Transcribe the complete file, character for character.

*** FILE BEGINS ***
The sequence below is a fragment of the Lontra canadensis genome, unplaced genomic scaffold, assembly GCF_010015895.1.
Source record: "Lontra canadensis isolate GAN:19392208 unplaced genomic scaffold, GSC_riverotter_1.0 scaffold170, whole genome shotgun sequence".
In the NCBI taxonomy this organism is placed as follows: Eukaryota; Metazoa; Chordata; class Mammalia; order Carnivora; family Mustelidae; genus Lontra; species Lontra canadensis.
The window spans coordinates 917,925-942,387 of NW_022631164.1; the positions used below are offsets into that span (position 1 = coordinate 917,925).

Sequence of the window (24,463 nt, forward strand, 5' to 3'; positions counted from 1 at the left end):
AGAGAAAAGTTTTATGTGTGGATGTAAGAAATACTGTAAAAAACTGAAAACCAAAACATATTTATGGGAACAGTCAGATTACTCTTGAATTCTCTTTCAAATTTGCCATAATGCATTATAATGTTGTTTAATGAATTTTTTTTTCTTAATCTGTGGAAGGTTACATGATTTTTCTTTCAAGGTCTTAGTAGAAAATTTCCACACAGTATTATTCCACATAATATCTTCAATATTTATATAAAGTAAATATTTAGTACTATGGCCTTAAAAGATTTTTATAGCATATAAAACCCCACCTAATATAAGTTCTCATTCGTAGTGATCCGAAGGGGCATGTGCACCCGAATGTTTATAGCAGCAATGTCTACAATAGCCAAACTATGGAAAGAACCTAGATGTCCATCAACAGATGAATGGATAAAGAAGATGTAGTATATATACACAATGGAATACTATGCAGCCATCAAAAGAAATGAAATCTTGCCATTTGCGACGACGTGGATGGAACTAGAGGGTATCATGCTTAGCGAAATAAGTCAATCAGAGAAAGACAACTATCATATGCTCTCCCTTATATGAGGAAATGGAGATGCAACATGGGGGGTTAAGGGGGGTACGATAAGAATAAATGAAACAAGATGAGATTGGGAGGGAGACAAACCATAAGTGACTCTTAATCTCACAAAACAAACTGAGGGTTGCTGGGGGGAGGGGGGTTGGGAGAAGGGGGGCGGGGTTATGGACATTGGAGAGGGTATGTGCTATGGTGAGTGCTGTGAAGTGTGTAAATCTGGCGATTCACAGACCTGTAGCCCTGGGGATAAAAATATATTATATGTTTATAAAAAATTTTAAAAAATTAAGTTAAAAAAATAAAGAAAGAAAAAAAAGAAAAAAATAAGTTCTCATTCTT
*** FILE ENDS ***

The sequence below is a fragment of the Lontra canadensis genome, unplaced genomic scaffold, assembly GCF_010015895.1.
Source record: "Lontra canadensis isolate GAN:19392208 unplaced genomic scaffold, GSC_riverotter_1.0 scaffold170, whole genome shotgun sequence".
In the NCBI taxonomy this organism is placed as follows: Eukaryota; Metazoa; Chordata; class Mammalia; order Carnivora; family Mustelidae; genus Lontra; species Lontra canadensis.
The window spans coordinates 917,925-942,387 of NW_022631164.1; the positions used below are offsets into that span (position 1 = coordinate 917,925).

Sequence of the window (24,463 nt, forward strand, 5' to 3'; positions counted from 1 at the left end):
AGAGAAAAGTTTTATGTGTGGATGTAAGAAATACTGTAAAAAACTGAAAACCAAAACATATTTATGGGAACAGTCAGATTACTCTTGAATTCTCTTTCAAATTTGCCATAATGCATTATAATGTTGTTTAATGAATTTTTTTTTCTTAATCTGTGGAAGGTTACATGATTTTTCTTTCAAGGTCTTAGTAGAAAATTTCCACACAGTATTATTCCACATAATATCTTCAATATTTATATAAAGTAAATATTTAGTACTATGGCCTTAAAAGATTTTTATAGCATATAAAACCCCACCTAATATAAGTTCTCATTCGTAGTGATCCGAAGGGGCATGTGCACCCGAATGTTTATAGCAGCAATGTCTACAATAGCCAAACTATGGAAAGAACCTAGATGTCCATCAACAGATGAATGGATAAAGAAGATGTAGTATATATACACAATGGAATACTATGCAGCCATCAAAAGAAATGAAATCTTGCCATTTGCGACGACGTGGATGGAACTAGAGGGTATCATGCTTAGCGAAATAAGTCAATCAGAGAAAGACAACTATCATATGCTCTCCCTTATATGAGGAAATGGAGATGCAACATGGGGGGTTAAGGGGGGTACGATAAGAATAAATGAAACAAGATGAGATTGGGAGGGAGACAAACCATAAGTGACTCTTAATCTCACAAAACAAACTGAGGGTTGCTGGGGGGAGGGGGGTTGGGAGAAGGGGGGCGGGGTTATGGACATTGGAGAGGGTATGTGCTATGGTGAGTGCTGTGAAGTGTGTAAATCTGGCGATTCACAGACCTGTAGCCCTGGGGATAAAAATATATTATATGTTTATAAAAAATTTTAAAAAATTAAGTTAAAAAAATAAAGAAAGAAAAAAAAGAAAAAAATAAGTTCTCATTCTT